All jokes aside, this focus on internet sleuths is extremely damaging and dangerous and this is illustrated by the awful accusations they made about Pablo Vergara aka Morbid, who’s only crime was to make music that wouldn’t be considered mainstream. If this documentary had focused on slamming these people and highlighting the dangers of them getting involved, then it would’ve redeemed itself. But it doesn’t, it gives them centre stage and debunking their theories is almost an afterthought. They aren’t even condemned for their treatment of Pablo despite the obviously long lasting effects on his mental health. These people are crazy and this only serves to highlight the huge problem with internet, video streaming sites and social media – how Joe public can ever think they know better than qualified pathologists and investigators is beyond me. And how this documentary can indulge and glamourise these people is even worse. From working a day job in the emergency services, I know how damaging this sort of interference and public perception can be.

The story of Elisa Lam’s disappearance at the Hotel Cecil is undoubtedly an interesting one. However in Crime Scene: The Vanishing at the Cecil Hotel, the real story has been mauled and disrespected by the focus and respect given to the internet sleuths and their absurd theories. I feel like I’m being generous giving it a 3, it made me so angry.
  
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Erika (17633 KP) Mar 1, 2021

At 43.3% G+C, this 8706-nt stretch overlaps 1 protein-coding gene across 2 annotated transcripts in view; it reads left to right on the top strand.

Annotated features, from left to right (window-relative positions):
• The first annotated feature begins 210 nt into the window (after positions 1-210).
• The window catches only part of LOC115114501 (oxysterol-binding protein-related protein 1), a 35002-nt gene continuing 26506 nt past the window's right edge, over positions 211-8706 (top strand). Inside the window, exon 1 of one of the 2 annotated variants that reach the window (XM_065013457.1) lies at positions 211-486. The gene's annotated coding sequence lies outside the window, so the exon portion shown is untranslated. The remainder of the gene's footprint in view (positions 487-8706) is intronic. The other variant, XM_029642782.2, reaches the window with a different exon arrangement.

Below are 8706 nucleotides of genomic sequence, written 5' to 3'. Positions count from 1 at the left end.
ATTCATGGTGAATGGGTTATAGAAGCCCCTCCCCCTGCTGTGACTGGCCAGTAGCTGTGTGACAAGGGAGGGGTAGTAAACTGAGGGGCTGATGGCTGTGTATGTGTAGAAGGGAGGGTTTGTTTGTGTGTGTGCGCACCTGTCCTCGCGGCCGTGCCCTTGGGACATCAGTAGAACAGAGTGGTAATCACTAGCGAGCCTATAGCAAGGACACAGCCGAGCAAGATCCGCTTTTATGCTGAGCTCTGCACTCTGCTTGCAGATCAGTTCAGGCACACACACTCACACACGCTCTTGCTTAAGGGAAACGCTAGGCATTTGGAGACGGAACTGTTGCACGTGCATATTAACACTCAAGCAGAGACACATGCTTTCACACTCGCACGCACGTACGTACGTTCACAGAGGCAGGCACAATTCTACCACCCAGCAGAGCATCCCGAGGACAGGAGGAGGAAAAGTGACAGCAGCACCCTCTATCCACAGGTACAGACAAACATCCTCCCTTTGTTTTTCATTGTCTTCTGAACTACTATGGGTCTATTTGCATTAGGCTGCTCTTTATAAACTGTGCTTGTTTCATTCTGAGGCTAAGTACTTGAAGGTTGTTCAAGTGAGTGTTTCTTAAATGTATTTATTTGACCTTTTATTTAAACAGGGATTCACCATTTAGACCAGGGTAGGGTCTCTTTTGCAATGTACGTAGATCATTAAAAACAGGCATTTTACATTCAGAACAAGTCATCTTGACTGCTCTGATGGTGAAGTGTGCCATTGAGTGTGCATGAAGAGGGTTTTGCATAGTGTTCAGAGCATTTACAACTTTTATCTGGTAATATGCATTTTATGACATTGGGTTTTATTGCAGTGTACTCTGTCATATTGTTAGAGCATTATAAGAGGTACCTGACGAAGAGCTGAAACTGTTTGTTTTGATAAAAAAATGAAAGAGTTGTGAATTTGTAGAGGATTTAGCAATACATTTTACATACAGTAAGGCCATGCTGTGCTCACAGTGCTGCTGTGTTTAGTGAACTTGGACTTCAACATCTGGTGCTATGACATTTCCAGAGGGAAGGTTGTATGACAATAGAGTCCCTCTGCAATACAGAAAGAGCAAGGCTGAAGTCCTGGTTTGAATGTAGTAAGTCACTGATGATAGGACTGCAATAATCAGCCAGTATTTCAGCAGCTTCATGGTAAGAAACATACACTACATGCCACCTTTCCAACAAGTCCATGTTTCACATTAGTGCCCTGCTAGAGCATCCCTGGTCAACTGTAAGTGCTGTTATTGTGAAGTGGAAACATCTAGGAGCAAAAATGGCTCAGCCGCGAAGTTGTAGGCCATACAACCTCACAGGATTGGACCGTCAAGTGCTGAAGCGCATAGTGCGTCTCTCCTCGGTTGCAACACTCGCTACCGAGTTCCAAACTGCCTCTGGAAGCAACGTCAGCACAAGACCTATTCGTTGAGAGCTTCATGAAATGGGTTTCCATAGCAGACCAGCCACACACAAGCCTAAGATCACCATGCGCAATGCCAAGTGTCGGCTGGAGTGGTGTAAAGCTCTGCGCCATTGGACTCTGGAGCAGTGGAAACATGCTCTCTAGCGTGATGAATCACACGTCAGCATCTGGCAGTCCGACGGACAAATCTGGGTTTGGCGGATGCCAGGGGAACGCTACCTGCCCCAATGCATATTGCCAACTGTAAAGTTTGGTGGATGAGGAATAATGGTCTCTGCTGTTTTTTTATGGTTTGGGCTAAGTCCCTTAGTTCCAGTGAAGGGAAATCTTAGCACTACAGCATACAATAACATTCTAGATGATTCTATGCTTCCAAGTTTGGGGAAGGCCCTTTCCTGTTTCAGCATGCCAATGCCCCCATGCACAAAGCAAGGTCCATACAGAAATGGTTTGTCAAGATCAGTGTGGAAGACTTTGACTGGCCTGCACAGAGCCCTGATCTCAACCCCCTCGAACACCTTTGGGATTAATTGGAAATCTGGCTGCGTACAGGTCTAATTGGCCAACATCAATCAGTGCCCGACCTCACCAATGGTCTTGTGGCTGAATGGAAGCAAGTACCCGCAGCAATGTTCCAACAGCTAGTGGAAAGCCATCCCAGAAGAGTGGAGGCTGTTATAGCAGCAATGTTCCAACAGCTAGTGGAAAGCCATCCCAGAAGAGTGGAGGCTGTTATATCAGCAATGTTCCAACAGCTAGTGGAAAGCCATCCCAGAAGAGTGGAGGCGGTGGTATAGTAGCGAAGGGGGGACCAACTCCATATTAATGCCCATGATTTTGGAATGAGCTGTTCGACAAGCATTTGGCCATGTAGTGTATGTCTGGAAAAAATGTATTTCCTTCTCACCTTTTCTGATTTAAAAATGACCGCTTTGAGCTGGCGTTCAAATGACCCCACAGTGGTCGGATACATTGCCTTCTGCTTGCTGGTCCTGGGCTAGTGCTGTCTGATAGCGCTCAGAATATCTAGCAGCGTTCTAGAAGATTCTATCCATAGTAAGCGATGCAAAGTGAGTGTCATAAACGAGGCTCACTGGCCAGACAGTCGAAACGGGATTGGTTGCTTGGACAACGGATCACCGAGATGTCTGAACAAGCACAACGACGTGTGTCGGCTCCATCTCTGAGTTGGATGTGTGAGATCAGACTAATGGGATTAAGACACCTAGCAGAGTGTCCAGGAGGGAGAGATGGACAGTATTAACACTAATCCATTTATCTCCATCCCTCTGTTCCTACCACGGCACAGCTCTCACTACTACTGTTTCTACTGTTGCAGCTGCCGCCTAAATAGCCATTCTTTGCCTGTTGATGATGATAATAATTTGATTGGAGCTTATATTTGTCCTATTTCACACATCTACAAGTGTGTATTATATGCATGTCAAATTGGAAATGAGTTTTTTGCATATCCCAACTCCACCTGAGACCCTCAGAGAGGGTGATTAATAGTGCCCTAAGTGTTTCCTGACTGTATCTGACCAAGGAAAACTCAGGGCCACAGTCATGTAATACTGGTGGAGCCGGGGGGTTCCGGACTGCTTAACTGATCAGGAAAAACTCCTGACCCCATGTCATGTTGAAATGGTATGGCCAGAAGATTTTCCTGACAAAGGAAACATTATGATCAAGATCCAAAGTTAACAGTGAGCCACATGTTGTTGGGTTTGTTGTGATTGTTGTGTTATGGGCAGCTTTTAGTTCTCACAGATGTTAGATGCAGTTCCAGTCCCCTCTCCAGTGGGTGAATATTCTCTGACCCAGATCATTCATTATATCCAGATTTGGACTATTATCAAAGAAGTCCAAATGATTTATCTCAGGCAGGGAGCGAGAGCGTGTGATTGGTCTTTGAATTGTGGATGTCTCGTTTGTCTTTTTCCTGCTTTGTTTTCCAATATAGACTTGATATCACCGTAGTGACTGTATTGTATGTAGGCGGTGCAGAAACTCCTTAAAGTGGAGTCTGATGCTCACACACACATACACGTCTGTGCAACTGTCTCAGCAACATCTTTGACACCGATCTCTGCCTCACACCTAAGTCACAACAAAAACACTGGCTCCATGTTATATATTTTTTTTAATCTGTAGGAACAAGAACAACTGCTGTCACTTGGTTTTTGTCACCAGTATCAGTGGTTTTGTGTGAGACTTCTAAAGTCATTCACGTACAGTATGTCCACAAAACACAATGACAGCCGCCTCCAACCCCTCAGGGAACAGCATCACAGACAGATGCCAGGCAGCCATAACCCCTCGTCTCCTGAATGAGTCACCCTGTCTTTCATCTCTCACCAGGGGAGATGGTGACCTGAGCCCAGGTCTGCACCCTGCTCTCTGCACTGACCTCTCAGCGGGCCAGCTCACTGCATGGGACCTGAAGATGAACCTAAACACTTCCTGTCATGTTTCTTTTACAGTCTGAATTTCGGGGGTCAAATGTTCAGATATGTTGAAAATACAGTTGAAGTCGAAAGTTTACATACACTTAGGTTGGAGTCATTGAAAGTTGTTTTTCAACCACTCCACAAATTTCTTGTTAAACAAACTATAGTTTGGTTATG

Agree completely! The fact they were highlighting the crazy conspiracy theorists was scary. They legitimately distracted the police with all of the baseless conjecture.

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Sarah (7794 KP) Mar 2, 2021

So glad it's not just me. How they could focus on these people is bonkers.

Suburbicon (2017)
Suburbicon (2017)
2017 | Crime, Drama, Mystery
Suburbicon is a picturesque community built to free families from all the hustle and bustle of the big city but with all the amenities a community will need. For all intents in purposes Suburbicon is the ideal place to raise a family in the 1950s. That is exactly what the Lodge family is doing. That is until the night Nicky (Noah Jupe) is awoken by his father, Gardner (Matt Damon), and told that there are two men in the house. The two criminals, Sloan and Louis (Glenn Fleshler and Alex Hassell), move the family to the kitchen and tie Nicky, Gardner, Nicky’s mother Rose (Julianne Moore) and Rose’s sister Margaret (also Julianne Moore) to chairs and put them to sleep using chloroform. When Nicky awakens in the hospital his father and aunt are waiting for him but sadly his mother was overdosed with chloroform and died. After the funeral it is decided by Gardner that Aunt Margaret should come stay with them. When officer Hightower (Jack Conley) calls to let them know they have found two possible suspects Gardner rushes to the police station to look at a lineup. Gardner arrives and is surprised to find Margaret and Nicky there. He asks that Nicky be left outside to save him from the trauma. After a line of potential criminals are paraded in front of Gardner and Margaret both agree that the perpetrators are not there. When they turn around they are surprised to see Nicky with a shocked look on his face as he is staring directly at Sloan and Louis. Nicky now knows that something is going on with his mother’s death and he may be trapped in a house with the two people who are responsible. He is not the only one that thinks something is amiss an insurance investigator, Bud Cooper (Oscar Isaac), shows up with questions about the policy. Is the Suburbicon truly the sanctuary that it looks like from the outside or is there something sinister happening behind closed doors?